Carol Kleyn Love Has Made Me Stronger CD

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Carol Kleyn Love Has Made Me Stronger CD. Liner Note Author: Carol Kleyn.
Recording information: Captain Audios Music Farm, Seattle, Wash.
Photographers: Daniel Grogan; Douglas Miller; Francis Mario Vasapolli; Mark Kreher; Tom Upton.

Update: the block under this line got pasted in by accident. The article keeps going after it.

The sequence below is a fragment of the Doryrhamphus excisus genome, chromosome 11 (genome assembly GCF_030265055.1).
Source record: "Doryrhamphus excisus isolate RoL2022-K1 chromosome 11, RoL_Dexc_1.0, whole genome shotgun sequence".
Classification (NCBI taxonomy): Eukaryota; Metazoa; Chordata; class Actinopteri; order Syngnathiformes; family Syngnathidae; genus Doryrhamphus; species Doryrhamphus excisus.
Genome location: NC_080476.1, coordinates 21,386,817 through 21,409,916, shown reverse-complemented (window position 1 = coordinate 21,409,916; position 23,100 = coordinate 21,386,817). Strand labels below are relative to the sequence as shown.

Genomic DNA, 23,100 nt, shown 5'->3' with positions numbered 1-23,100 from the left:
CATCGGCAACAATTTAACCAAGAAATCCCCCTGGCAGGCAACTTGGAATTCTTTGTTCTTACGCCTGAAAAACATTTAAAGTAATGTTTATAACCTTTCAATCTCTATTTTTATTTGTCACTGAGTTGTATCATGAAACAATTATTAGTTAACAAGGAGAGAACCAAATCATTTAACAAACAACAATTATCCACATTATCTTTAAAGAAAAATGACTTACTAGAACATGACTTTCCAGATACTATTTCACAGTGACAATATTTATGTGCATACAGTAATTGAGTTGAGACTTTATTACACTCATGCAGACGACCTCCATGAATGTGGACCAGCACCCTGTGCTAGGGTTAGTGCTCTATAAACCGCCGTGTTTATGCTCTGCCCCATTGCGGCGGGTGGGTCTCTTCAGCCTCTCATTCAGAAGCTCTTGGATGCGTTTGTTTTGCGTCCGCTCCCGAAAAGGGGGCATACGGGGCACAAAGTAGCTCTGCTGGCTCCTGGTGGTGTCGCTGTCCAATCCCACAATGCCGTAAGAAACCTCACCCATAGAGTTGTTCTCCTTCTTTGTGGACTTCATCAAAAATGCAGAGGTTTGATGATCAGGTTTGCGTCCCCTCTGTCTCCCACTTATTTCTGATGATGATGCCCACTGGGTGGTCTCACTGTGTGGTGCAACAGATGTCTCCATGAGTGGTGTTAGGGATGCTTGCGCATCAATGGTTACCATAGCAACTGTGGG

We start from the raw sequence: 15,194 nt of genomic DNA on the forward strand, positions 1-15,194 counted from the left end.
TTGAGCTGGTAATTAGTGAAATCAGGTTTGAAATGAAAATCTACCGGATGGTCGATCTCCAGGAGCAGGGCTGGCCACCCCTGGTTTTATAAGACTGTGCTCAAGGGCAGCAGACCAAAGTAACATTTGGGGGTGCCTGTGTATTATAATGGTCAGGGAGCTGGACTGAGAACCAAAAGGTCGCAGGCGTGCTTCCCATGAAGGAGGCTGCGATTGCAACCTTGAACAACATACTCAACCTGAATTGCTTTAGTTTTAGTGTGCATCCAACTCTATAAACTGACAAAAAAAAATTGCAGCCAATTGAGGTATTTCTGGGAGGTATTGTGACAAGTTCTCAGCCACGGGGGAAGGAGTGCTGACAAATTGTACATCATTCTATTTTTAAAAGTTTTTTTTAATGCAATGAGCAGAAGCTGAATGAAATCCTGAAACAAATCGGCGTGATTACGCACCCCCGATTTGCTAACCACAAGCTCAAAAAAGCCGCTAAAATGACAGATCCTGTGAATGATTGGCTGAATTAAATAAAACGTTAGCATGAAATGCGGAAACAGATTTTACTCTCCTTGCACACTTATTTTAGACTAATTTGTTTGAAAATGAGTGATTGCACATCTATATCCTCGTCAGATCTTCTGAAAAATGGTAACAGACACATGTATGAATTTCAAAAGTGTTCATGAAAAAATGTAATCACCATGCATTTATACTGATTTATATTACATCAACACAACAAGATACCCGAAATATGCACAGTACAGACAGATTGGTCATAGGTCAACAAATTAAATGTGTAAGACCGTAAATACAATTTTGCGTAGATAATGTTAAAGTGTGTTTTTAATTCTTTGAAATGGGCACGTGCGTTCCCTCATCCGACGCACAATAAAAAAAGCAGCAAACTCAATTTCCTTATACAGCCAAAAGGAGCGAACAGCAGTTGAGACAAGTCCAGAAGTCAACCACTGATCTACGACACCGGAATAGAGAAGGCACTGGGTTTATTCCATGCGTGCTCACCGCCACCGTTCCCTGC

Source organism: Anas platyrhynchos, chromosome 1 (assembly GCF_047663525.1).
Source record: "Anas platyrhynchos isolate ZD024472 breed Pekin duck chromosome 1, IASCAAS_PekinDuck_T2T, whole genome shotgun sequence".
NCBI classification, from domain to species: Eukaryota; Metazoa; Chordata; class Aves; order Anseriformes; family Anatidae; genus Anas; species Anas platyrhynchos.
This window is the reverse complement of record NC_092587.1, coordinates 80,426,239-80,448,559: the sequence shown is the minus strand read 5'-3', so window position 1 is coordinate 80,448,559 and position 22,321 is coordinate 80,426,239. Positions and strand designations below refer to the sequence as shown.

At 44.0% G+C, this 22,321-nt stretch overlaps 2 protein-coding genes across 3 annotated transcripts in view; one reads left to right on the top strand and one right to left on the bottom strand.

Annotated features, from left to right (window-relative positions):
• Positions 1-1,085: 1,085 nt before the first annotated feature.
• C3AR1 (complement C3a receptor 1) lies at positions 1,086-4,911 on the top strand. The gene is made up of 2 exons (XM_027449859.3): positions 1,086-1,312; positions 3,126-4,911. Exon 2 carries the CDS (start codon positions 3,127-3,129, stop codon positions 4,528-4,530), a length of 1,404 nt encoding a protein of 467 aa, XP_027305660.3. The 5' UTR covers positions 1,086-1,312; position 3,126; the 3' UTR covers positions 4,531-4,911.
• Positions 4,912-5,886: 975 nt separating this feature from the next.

Carol Kleyn's 1976 album Love Has Made Me Stronger was the first of three self-released albums by this West Coast harpist, pianist, and songwriter of no renown to the general populace (except to street corner and Renaissance fair audiences), but who played some dates on Gregg Allman's Laid Back solo tour, and made the acquaintance of Irving Azoff, Joni Mitchell, Phil Spector, and even Liza Minnelli, but failed to secure a record deal and therefore issued her albums herself. (Before recording, she served as the soundwoman for Bobby Brown of "One Man Orchestra" fame.) Kleyn's music is very much of its time, the late hippie era; the album's title is reflected perfectly in her songs and wonderfully clear soprano voice with abundant natural vibrato that rings true as it swoops and soars. Her melodies are quite skilled for someone who didn't yet considerself a songwriter. She accompanies herself on harp and piano, and wrote all 12 songs. The optimism Kleyn conveys in these tunes is not only effusive, it's captivating. Elements of folk music, American and Celtic, are plentiful. Kleyn sings about love often and variously: "Love's Goin Round" portrays it as a presence in the natural, cosmic, and human worlds; "Blackbird" paints a portrait of the bird signing a love song to the world; "Baby Come Close," "Well Glory Be," "Come on Babe Let's Dance" and the title track are of a more personal but no less ecstatic nature. "Ode to the Monarch" is cosmic hippie folk at its best. "Street Song" is a haunting instrumental improvisation. "Higher Than High" isn't about drugs but about falling in love. "Mountain Child" offers her revelations about the mysteries and glories of nature and its gifts on a grand piano. The whole record feels confident in its delivery. Yes, it sounds like it reeks of incense, pictures of wood nymphs, and primordial innocence. But who cares? Kleyn's playing on both instruments is adept. Her autobiographical liner essay reflects beautifully the naivete of her youth, but is far from cynical in retrospect; just matter of fact. For anyone interested in underground music from the later '60s through the mid-'70s, Love Has Made Me Stronger is recommended listening. ~ Thom Jurek


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